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  6. Incorporating learning and experimentation in designing and planning resilient cities is to embrace uncertainty. City planning has often relied on models to predict the future and base planning policies on what is probable however we cannot fully predict the future. To become more resilient to a multitude of events that can trigger a regime shift, we must embrace uncertainty. We can learn from adaptive management practices as outlined in the Adaptive Management Guide published by the U.S Department of the Interior. The guide has a scientific approach to learning and experimentation. First, managers develop a hypotheses about how resources respond to management techniques. Then managers monitor the system to determine whether the predictors are responding well or not. Either way, we are learning about what works and what does not.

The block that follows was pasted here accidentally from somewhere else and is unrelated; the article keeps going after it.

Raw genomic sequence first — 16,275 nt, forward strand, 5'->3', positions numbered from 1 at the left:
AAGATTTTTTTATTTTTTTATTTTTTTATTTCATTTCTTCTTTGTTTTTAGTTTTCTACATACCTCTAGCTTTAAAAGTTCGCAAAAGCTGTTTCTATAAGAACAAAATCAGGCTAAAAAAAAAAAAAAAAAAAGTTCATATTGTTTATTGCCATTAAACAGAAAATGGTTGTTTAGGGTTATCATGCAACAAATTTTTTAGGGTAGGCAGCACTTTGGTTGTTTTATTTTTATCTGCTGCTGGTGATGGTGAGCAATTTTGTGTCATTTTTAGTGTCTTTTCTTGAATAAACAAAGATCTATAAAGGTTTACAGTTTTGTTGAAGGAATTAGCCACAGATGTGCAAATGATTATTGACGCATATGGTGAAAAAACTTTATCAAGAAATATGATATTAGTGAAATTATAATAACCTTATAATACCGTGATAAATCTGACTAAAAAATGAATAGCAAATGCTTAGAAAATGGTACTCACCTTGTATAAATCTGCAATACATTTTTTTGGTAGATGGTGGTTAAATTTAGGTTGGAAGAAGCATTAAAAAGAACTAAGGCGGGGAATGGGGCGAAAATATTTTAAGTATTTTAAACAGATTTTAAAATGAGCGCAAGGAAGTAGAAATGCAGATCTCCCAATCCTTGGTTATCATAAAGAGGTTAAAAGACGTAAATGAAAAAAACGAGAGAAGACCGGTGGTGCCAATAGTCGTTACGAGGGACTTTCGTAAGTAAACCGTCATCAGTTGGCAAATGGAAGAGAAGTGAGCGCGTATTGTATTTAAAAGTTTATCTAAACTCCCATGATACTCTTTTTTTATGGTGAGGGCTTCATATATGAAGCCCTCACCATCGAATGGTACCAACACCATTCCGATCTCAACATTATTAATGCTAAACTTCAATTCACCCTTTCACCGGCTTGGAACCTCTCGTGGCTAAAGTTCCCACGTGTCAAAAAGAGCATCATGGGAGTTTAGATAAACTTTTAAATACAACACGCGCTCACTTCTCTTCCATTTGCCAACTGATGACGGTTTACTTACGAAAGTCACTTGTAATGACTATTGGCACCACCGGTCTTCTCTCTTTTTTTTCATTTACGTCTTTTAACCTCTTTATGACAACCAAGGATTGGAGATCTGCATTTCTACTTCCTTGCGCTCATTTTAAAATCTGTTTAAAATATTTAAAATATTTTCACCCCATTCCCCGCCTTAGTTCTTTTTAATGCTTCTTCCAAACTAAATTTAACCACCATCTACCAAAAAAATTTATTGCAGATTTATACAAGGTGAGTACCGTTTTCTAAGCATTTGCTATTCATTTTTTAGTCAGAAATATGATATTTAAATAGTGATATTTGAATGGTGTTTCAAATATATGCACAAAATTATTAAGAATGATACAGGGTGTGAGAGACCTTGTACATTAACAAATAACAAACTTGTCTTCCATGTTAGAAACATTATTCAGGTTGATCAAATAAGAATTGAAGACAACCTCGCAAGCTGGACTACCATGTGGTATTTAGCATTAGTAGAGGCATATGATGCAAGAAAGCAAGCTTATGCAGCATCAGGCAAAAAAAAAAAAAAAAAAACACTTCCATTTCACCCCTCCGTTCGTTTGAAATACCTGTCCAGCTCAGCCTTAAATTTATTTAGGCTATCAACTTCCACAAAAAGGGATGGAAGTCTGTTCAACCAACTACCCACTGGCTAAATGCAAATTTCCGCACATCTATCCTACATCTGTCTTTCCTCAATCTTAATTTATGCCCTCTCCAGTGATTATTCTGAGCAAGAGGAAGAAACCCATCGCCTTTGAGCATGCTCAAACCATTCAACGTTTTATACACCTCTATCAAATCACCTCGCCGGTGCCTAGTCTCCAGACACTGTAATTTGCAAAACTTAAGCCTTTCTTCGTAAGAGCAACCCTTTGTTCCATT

Simulations and exercises are also a great way for planners to learn and experiment with different policy decisions. As a class we participated in the fish management simulation where we all had different roles and were able to see how our decisions affected the property values and fish stock over time. It showed us that sometimes conservation (no fishing) was not always a good option. The emissions exercise gave us experience in working collaboratively with various stakeholders to improve pollution. Collective action to reduce pollution was necessary because it is more effective and efficient to work together.